Davenport Police are taking extra measures to fight gun violence in the city.

They’ve been awarded a $700,000 grant to help create a gun violence division to help them fight crime. Some of that money will also be used to buy a system that can link shell casings to firearms. In the last year, police have seized 266 firearms (more than 70% of them were used in a crime according to police).

Along with that, police are asking for technological help from the community.

Police want to take advantage of the growing popularity of doorbell cameras, and home video surveillance systems for their criminal investigations.

They launched a voluntary city-wide database of security cameras that could be used to solve crime.

With many neighbors being equipped with the technology, it adds another resource for officers.

It’s a way neighbors can collaborate with local law enforcement to help make their community safer.

“The security cameras on your homes, or on your business may provide the footage our officers need to bring these perpetrators to justice,” says Davenport Police Chief, Paul Sikorski.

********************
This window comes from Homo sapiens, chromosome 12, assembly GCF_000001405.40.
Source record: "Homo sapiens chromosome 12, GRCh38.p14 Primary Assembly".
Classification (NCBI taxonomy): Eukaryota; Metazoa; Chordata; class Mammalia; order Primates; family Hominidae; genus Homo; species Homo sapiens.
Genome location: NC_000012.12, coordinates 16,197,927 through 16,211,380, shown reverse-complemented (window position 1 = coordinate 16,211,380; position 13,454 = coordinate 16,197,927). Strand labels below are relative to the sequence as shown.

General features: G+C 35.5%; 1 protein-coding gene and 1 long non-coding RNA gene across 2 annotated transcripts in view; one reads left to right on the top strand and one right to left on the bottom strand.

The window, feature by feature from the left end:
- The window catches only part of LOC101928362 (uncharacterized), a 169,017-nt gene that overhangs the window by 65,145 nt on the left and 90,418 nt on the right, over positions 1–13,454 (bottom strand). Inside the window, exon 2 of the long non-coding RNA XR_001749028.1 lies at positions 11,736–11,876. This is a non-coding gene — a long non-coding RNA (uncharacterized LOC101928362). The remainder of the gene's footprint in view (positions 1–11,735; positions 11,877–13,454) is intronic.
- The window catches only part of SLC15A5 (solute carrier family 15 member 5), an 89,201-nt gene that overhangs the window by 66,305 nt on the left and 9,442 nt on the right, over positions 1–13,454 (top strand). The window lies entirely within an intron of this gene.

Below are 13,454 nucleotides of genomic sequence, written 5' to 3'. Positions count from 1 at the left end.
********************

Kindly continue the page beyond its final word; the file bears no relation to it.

“It will make their job a lot easier to protect, serve, and do what they need to do for communities like ours,” says Davenport neighbor, Amy Johnson.

That’s exactly the purpose of the registry to help police deter crime.

They will not have access to the camera feed.

The launch of the security camera registration program would put voluntarily registered camera systems into a central database.

Officers could then check for helpful information in the event of a nearby crime.

Davenport neighbor Marlin Miller says he agrees with the new initiative to stop crime.

“The police department does the best job that they can and if we as residents can help out it’s going to stop quicker,” says Miller.

“It makes everyone feel a little more secure, and I like it. It makes us more of a team rather than individuals,” says Johnson.

Neighbors can now register their home or business security cameras here.